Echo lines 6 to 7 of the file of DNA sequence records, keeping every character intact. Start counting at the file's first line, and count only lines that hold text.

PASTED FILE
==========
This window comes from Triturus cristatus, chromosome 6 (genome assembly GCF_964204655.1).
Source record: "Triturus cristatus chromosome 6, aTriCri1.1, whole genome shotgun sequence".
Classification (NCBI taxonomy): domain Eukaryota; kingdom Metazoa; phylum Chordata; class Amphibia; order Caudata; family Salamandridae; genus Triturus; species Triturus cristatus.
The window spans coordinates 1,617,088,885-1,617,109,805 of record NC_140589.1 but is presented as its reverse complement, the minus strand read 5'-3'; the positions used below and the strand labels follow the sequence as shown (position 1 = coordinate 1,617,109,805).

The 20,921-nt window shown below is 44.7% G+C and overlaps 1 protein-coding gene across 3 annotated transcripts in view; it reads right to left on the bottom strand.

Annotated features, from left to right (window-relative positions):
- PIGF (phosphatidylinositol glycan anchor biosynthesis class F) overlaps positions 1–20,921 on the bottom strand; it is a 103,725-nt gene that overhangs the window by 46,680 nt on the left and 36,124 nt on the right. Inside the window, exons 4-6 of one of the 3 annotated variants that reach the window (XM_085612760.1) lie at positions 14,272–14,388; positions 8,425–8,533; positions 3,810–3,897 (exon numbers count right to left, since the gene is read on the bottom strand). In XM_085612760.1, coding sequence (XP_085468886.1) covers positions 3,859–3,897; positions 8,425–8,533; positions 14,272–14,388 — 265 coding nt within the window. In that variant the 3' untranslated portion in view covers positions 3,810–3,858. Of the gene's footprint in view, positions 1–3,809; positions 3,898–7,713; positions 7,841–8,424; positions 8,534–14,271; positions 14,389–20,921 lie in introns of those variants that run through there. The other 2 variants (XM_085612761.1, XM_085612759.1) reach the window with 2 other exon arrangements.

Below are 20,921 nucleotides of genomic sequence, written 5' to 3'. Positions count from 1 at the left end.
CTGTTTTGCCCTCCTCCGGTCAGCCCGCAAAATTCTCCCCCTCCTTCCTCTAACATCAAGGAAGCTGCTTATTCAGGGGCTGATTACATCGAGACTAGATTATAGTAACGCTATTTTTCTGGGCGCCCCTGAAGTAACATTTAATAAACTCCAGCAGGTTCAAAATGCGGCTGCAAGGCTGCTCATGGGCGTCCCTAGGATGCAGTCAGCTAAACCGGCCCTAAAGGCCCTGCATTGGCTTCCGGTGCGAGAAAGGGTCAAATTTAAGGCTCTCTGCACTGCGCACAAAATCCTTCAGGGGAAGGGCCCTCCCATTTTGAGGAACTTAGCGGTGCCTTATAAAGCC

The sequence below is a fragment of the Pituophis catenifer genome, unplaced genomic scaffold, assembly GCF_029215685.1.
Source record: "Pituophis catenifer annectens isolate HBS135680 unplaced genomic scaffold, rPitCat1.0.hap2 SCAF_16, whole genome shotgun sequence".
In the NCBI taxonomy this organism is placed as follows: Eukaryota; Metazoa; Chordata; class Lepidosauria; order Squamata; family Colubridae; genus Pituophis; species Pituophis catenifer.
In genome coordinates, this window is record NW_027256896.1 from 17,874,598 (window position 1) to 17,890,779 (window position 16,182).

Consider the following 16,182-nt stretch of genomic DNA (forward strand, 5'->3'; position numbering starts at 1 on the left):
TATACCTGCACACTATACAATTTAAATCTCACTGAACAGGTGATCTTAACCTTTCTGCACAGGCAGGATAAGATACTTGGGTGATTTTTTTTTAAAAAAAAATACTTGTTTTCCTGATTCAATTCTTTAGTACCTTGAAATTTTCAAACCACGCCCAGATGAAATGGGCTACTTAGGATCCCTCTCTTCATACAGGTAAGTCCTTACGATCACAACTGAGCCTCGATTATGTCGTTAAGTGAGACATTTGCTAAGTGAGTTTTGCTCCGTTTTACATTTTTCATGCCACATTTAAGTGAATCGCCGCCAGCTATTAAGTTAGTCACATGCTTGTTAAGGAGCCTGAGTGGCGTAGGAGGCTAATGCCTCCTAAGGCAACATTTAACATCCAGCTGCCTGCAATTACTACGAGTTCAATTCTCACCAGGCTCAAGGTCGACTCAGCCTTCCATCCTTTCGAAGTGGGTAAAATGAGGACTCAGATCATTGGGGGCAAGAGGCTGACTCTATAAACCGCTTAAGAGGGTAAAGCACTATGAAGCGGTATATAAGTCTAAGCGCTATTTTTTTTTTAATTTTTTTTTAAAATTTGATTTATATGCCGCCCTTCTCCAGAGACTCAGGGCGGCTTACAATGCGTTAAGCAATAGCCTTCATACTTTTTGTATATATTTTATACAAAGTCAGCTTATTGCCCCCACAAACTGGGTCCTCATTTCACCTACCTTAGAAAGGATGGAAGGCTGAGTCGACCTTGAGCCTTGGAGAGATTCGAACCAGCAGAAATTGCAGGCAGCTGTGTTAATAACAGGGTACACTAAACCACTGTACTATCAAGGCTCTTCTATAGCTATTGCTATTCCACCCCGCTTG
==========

Annotated features, from left to right (window-relative positions):
- PIGF (phosphatidylinositol glycan anchor biosynthesis class F) overlaps positions 1–20,921 on the bottom strand; it is a 103,725-nt gene that overhangs the window by 46,680 nt on the left and 36,124 nt on the right. Inside the window, exons 4-6 of one of the 3 annotated variants that reach the window (XM_085612760.1) lie at positions 14,272–14,388; positions 8,425–8,533; positions 3,810–3,897 (exon numbers count right to left, since the gene is read on the bottom strand). In XM_085612760.1, coding sequence (XP_085468886.1) covers positions 3,859–3,897; positions 8,425–8,533; positions 14,272–14,388 — 265 coding nt within the window. In that variant the 3' untranslated portion in view covers positions 3,810–3,858. Of the gene's footprint in view, positions 1–3,809; positions 3,898–7,713; positions 7,841–8,424; positions 8,534–14,271; positions 14,389–20,921 lie in introns of those variants that run through there. The other 2 variants (XM_085612761.1, XM_085612759.1) reach the window with 2 other exon arrangements.